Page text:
Will Eaves is a novelist, poet and Associate Professor at Warwick University. His novel The Absent Therapist was shortlisted for the Goldsmith’s Prize in 2014, and he has now repeated this feat with a new work, Murmur. Based loosely on the life of Alan Turing, the father of computational science, this latest book delves into questions about the nature of consciousness and the physical self.
Why do we need the Goldsmiths Prize?
No one is immune to the flattery of selection, and all writers want their books to be taken down off the shelf and read, but writing is not a competition. It is certainly social, however, and in a way that most competitions, elevating one book over another, do not recognize. The book we say we like the most is not always the book that takes root in the memory and spreads into our future mental life. That book is often puzzling, arresting, but it asks something of us, and so tests our responsiveness.
The Goldsmiths Prize was set up to reward fiction that “breaks the mould or extends the possibilities of the novel form”. What can an “innovative” approach offer the reader (and writer) that a more conventional novel might not?
Pleasure. I’m uncomfortable with the word “innovative” – it’s hard to imagine a writer trying not to innovate – and with the whole idea of “difficulty”. Often when people talk disparagingly about difficulty they’re unconsciously rehearsing a formative prejudice to do with class, expectation and what someone else said was right for them. But complexity is another thing, and complexity is satisfying, because it’s surprising and paradoxical. Sometimes the simplest things turn out to be logically deep, many-layered and complex. Simplicity in art, for example. Rothko: looks simple, isn’t. Stonehenge: ditto. The novels of Penelope Fitzgerald. It all depends on what you’re willing to admit is satisfying, and how much you like surprises. Also: the conventional story often transforms under inspection. We love to say that people in novels must “change”, but one of the quiet innovations of Henry James’s Washington Square, about the heiress in love with a rotter, is its creation of compelling characters who never change at all.
How did you approach your research into the life of mathematician Alan Turing, on whom the book is based, and were there any particular historical texts or passages that moved you?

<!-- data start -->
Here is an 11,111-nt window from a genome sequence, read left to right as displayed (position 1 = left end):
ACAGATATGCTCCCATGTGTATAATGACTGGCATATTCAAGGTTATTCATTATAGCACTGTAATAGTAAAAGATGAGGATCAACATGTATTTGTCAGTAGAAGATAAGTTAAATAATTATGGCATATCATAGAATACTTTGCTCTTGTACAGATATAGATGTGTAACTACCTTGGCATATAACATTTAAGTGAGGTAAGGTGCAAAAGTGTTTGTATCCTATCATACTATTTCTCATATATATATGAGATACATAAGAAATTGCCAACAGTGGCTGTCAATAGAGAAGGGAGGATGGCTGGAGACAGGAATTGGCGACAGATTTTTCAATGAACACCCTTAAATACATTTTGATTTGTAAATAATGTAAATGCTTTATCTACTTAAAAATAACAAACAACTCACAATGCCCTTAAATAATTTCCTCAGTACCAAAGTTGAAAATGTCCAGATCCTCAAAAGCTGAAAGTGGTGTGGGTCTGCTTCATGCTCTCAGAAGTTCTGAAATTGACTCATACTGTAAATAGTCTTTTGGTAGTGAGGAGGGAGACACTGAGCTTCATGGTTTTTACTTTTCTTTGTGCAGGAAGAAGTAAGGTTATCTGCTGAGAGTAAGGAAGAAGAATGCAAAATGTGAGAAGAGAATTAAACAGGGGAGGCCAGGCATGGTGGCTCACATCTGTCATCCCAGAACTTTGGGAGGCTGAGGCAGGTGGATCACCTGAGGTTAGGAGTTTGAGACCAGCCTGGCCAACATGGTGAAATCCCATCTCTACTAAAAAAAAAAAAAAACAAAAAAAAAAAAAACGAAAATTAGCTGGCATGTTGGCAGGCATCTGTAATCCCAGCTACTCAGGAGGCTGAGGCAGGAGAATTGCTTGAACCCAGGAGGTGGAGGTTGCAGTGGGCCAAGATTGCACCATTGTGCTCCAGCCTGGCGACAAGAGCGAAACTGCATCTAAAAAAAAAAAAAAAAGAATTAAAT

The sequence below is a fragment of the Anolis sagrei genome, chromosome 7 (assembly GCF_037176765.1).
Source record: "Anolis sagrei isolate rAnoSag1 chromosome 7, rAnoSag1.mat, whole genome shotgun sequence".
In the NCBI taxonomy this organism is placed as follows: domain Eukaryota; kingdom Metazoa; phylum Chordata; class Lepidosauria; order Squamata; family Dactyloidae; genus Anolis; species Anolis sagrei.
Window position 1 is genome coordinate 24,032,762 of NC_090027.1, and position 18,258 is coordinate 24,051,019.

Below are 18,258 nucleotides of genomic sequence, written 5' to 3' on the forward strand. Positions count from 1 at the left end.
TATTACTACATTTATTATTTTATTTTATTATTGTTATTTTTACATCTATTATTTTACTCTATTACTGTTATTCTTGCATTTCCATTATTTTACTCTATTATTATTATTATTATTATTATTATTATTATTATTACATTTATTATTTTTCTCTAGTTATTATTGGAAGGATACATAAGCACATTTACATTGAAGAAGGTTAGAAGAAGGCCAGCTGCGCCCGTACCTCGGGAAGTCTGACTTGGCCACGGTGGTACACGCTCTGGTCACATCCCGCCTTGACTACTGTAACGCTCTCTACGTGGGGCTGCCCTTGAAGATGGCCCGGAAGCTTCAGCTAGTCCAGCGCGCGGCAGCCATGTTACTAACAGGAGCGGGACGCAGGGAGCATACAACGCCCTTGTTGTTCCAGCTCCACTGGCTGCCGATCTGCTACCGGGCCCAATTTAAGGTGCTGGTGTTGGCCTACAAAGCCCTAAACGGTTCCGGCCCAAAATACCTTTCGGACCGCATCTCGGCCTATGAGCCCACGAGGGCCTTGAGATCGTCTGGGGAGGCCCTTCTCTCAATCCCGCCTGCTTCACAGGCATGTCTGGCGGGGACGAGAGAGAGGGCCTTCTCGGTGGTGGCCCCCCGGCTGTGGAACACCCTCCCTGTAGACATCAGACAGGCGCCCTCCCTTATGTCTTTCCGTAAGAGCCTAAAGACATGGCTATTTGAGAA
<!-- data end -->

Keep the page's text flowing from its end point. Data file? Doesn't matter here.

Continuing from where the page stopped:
There wasn’t a moment when I decided to research, and write, Murmur. I went to a centenary conference on Turing’s life and work, and got caught up in it. Related concerns in the philosophy of mind excited me, and made me nervous. Not being a mathematician, I had to tread carefully – and get my work checked – though the best guide to, for example, Gödel’s incompleteness theorems (Godel’s Proof, by Ernest Nagel and James R. Newman) is a classic of limpid explication. Turing’s harrowing end reframes the witty thought-experiments of “Computing Machinery and Intelligence” (1950) and the formal brilliance of “Intelligent Machinery” (1948) – “I have investigated a particular type of pleasure–pain system, which I will now describe” – and makes both poignant, while some of his late letters are more obviously devastating for their restraint. Finally, everyone who works in this field is in the debt of Andrew Hodges, whose 1983 biography of Turing is a moving dedicatory epistle from one gay scientist to another.
After the central character undergoes legally enforced chemical castration, he dwells on “the fear of becoming a machine”. What is the single most important thing you believe distinguishes human experience from artificial intelligence?
Consciousness. Turing was a functionalist. He felt that the point would come where computer responses to input/questions would be indistinguishable from human responses (the essence of the Turing Test). Human-like behaviour would be enough to presuppose the presence of intelligence in a machine: the plausible response to a stimulus would be all that matters. But Murmur’s scientist discovers that intelligence and consciousness are not synonymous – that his stoical behaviour does not corroborate his internal distress – and in so doing he stumbles on the reality of mind.